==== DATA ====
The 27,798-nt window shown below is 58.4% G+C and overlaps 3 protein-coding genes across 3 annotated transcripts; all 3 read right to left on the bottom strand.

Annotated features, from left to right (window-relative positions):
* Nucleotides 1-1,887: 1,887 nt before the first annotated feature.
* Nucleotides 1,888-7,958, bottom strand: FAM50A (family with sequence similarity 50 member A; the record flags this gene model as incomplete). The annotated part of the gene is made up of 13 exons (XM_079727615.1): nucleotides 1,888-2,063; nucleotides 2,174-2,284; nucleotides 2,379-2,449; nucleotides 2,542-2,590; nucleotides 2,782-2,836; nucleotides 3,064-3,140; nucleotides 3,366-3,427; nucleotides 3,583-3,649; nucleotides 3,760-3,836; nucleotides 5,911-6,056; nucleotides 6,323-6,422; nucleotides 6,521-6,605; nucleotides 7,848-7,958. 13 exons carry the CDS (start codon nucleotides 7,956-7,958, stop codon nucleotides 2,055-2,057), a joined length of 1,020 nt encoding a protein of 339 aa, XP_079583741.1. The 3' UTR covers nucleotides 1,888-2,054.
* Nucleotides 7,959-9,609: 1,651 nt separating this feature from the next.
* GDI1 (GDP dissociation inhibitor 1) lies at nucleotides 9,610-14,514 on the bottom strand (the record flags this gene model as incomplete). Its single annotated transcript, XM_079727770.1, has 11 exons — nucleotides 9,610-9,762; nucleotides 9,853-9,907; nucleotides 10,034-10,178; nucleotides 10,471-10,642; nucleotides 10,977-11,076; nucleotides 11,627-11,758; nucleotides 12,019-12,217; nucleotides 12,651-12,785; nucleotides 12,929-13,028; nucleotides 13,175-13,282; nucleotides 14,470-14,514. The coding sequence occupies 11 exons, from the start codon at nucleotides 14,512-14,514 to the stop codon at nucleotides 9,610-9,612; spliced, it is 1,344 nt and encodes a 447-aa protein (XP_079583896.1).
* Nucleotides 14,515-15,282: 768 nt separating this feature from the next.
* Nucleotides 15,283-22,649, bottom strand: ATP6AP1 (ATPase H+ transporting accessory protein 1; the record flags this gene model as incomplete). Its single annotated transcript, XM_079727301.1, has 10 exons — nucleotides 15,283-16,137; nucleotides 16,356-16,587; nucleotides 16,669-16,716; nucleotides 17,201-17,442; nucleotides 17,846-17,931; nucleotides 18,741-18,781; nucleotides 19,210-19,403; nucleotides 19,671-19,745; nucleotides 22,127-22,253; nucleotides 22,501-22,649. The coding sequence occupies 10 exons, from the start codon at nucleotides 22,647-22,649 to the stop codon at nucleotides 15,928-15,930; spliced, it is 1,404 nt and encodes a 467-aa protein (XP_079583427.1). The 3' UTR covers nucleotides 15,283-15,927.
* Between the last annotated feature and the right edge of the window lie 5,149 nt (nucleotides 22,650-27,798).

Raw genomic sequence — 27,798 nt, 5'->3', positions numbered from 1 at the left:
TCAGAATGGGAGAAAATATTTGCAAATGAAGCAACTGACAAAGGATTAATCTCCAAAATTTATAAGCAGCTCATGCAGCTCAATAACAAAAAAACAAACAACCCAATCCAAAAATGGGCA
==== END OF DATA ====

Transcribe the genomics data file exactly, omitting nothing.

The 27,798-nt window shown below is 58.4% G+C and overlaps 3 protein-coding genes across 3 annotated transcripts; all 3 read right to left on the bottom strand.

Annotated features, from left to right (window-relative positions):
* Nucleotides 1-1,887: 1,887 nt before the first annotated feature.
* Nucleotides 1,888-7,958, bottom strand: FAM50A (family with sequence similarity 50 member A; the record flags this gene model as incomplete). The annotated part of the gene is made up of 13 exons (XM_079727615.1): nucleotides 1,888-2,063; nucleotides 2,174-2,284; nucleotides 2,379-2,449; nucleotides 2,542-2,590; nucleotides 2,782-2,836; nucleotides 3,064-3,140; nucleotides 3,366-3,427; nucleotides 3,583-3,649; nucleotides 3,760-3,836; nucleotides 5,911-6,056; nucleotides 6,323-6,422; nucleotides 6,521-6,605; nucleotides 7,848-7,958. 13 exons carry the CDS (start codon nucleotides 7,956-7,958, stop codon nucleotides 2,055-2,057), a joined length of 1,020 nt encoding a protein of 339 aa, XP_079583741.1. The 3' UTR covers nucleotides 1,888-2,054.
* Nucleotides 7,959-9,609: 1,651 nt separating this feature from the next.
* GDI1 (GDP dissociation inhibitor 1) lies at nucleotides 9,610-14,514 on the bottom strand (the record flags this gene model as incomplete). Its single annotated transcript, XM_079727770.1, has 11 exons — nucleotides 9,610-9,762; nucleotides 9,853-9,907; nucleotides 10,034-10,178; nucleotides 10,471-10,642; nucleotides 10,977-11,076; nucleotides 11,627-11,758; nucleotides 12,019-12,217; nucleotides 12,651-12,785; nucleotides 12,929-13,028; nucleotides 13,175-13,282; nucleotides 14,470-14,514. The coding sequence occupies 11 exons, from the start codon at nucleotides 14,512-14,514 to the stop codon at nucleotides 9,610-9,612; spliced, it is 1,344 nt and encodes a 447-aa protein (XP_079583896.1).
* Nucleotides 14,515-15,282: 768 nt separating this feature from the next.
* Nucleotides 15,283-22,649, bottom strand: ATP6AP1 (ATPase H+ transporting accessory protein 1; the record flags this gene model as incomplete). Its single annotated transcript, XM_079727301.1, has 10 exons — nucleotides 15,283-16,137; nucleotides 16,356-16,587; nucleotides 16,669-16,716; nucleotides 17,201-17,442; nucleotides 17,846-17,931; nucleotides 18,741-18,781; nucleotides 19,210-19,403; nucleotides 19,671-19,745; nucleotides 22,127-22,253; nucleotides 22,501-22,649. The coding sequence occupies 10 exons, from the start codon at nucleotides 22,647-22,649 to the stop codon at nucleotides 15,928-15,930; spliced, it is 1,404 nt and encodes a 467-aa protein (XP_079583427.1). The 3' UTR covers nucleotides 15,283-15,927.
* Between the last annotated feature and the right edge of the window lie 5,149 nt (nucleotides 22,650-27,798).

Raw genomic sequence — 27,798 nt, 5'->3', positions numbered from 1 at the left:
TCAGAATGGGAGAAAATATTTGCAAATGAAGCAACTGACAAAGGATTAATCTCCAAAATTTATAAGCAGCTCATGCAGCTCAATAACAAAAAAACAAACAACCCAATCCAAAAATGGGCA